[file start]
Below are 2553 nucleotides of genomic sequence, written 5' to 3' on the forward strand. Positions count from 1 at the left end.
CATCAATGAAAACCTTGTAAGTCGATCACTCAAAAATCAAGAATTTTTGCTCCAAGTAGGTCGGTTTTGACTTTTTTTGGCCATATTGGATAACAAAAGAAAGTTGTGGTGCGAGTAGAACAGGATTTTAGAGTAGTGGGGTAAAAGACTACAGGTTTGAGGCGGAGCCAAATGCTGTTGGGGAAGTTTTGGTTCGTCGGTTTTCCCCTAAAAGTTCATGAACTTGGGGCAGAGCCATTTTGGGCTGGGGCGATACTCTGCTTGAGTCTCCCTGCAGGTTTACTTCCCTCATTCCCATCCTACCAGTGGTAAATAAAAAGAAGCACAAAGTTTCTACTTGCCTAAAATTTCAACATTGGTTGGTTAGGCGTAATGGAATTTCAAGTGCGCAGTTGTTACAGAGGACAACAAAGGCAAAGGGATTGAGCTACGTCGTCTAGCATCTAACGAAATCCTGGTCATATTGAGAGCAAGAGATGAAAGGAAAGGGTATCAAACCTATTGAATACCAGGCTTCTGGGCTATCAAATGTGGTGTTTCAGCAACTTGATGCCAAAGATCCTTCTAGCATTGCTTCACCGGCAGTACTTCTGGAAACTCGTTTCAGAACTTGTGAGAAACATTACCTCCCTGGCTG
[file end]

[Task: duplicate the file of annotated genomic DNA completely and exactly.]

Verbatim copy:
Below are 2553 nucleotides of genomic sequence, written 5' to 3' on the forward strand. Positions count from 1 at the left end.
CATCAATGAAAACCTTGTAAGTCGATCACTCAAAAATCAAGAATTTTTGCTCCAAGTAGGTCGGTTTTGACTTTTTTTGGCCATATTGGATAACAAAAGAAAGTTGTGGTGCGAGTAGAACAGGATTTTAGAGTAGTGGGGTAAAAGACTACAGGTTTGAGGCGGAGCCAAATGCTGTTGGGGAAGTTTTGGTTCGTCGGTTTTCCCCTAAAAGTTCATGAACTTGGGGCAGAGCCATTTTGGGCTGGGGCGATACTCTGCTTGAGTCTCCCTGCAGGTTTACTTCCCTCATTCCCATCCTACCAGTGGTAAATAAAAAGAAGCACAAAGTTTCTACTTGCCTAAAATTTCAACATTGGTTGGTTAGGCGTAATGGAATTTCAAGTGCGCAGTTGTTACAGAGGACAACAAAGGCAAAGGGATTGAGCTACGTCGTCTAGCATCTAACGAAATCCTGGTCATATTGAGAGCAAGAGATGAAAGGAAAGGGTATCAAACCTATTGAATACCAGGCTTCTGGGCTATCAAATGTGGTGTTTCAGCAACTTGATGCCAAAGATCCTTCTAGCATTGCTTCACCGGCAGTACTTCTGGAAACTCGTTTCAGAACTTGTGAGAAACATTACCTCCCTGGCTG